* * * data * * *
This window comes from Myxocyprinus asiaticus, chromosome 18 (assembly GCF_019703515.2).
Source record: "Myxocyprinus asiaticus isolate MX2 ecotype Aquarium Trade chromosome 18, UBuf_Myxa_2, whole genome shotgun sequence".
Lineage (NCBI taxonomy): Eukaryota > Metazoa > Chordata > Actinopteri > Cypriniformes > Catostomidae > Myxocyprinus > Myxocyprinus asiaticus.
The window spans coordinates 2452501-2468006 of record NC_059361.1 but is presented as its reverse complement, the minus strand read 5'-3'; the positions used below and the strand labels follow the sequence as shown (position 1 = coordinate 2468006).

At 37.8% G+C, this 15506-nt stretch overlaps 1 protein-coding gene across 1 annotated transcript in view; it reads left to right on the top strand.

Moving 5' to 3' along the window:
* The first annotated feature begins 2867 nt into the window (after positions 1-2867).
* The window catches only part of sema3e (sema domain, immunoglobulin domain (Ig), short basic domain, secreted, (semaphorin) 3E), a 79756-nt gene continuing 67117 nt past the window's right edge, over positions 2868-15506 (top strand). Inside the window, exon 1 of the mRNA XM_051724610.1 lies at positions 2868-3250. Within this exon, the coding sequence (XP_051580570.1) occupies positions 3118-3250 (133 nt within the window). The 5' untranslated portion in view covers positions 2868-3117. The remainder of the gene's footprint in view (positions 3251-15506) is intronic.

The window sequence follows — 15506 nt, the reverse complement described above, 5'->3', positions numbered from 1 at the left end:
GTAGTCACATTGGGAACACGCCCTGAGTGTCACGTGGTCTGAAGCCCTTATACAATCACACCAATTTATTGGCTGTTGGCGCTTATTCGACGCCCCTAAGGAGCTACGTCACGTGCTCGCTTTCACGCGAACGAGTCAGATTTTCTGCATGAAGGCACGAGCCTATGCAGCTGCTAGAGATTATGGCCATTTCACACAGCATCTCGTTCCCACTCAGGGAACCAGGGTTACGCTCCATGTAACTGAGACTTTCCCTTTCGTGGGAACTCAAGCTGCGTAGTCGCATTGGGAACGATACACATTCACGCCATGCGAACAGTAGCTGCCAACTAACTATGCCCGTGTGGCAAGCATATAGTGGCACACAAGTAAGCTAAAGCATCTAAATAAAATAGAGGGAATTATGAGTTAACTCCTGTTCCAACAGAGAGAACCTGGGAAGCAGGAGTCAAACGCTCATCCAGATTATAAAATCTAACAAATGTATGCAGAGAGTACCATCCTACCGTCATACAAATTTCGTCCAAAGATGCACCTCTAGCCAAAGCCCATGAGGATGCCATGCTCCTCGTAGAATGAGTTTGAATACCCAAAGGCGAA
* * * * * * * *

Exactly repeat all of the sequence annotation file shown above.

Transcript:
This window comes from Myxocyprinus asiaticus, chromosome 18 (assembly GCF_019703515.2).
Source record: "Myxocyprinus asiaticus isolate MX2 ecotype Aquarium Trade chromosome 18, UBuf_Myxa_2, whole genome shotgun sequence".
Lineage (NCBI taxonomy): Eukaryota > Metazoa > Chordata > Actinopteri > Cypriniformes > Catostomidae > Myxocyprinus > Myxocyprinus asiaticus.
The window spans coordinates 2452501-2468006 of record NC_059361.1 but is presented as its reverse complement, the minus strand read 5'-3'; the positions used below and the strand labels follow the sequence as shown (position 1 = coordinate 2468006).

At 37.8% G+C, this 15506-nt stretch overlaps 1 protein-coding gene across 1 annotated transcript in view; it reads left to right on the top strand.

Moving 5' to 3' along the window:
* The first annotated feature begins 2867 nt into the window (after positions 1-2867).
* The window catches only part of sema3e (sema domain, immunoglobulin domain (Ig), short basic domain, secreted, (semaphorin) 3E), a 79756-nt gene continuing 67117 nt past the window's right edge, over positions 2868-15506 (top strand). Inside the window, exon 1 of the mRNA XM_051724610.1 lies at positions 2868-3250. Within this exon, the coding sequence (XP_051580570.1) occupies positions 3118-3250 (133 nt within the window). The 5' untranslated portion in view covers positions 2868-3117. The remainder of the gene's footprint in view (positions 3251-15506) is intronic.

The window sequence follows — 15506 nt, the reverse complement described above, 5'->3', positions numbered from 1 at the left end:
GTAGTCACATTGGGAACACGCCCTGAGTGTCACGTGGTCTGAAGCCCTTATACAATCACACCAATTTATTGGCTGTTGGCGCTTATTCGACGCCCCTAAGGAGCTACGTCACGTGCTCGCTTTCACGCGAACGAGTCAGATTTTCTGCATGAAGGCACGAGCCTATGCAGCTGCTAGAGATTATGGCCATTTCACACAGCATCTCGTTCCCACTCAGGGAACCAGGGTTACGCTCCATGTAACTGAGACTTTCCCTTTCGTGGGAACTCAAGCTGCGTAGTCGCATTGGGAACGATACACATTCACGCCATGCGAACAGTAGCTGCCAACTAACTATGCCCGTGTGGCAAGCATATAGTGGCACACAAGTAAGCTAAAGCATCTAAATAAAATAGAGGGAATTATGAGTTAACTCCTGTTCCAACAGAGAGAACCTGGGAAGCAGGAGTCAAACGCTCATCCAGATTATAAAATCTAACAAATGTATGCAGAGAGTACCATCCTACCGTCATACAAATTTCGTCCAAAGATGCACCTCTAGCCAAAGCCCATGAGGATGCCATGCTCCTCGTAGAATGAGTTTGAATACCCAAAGGCGAA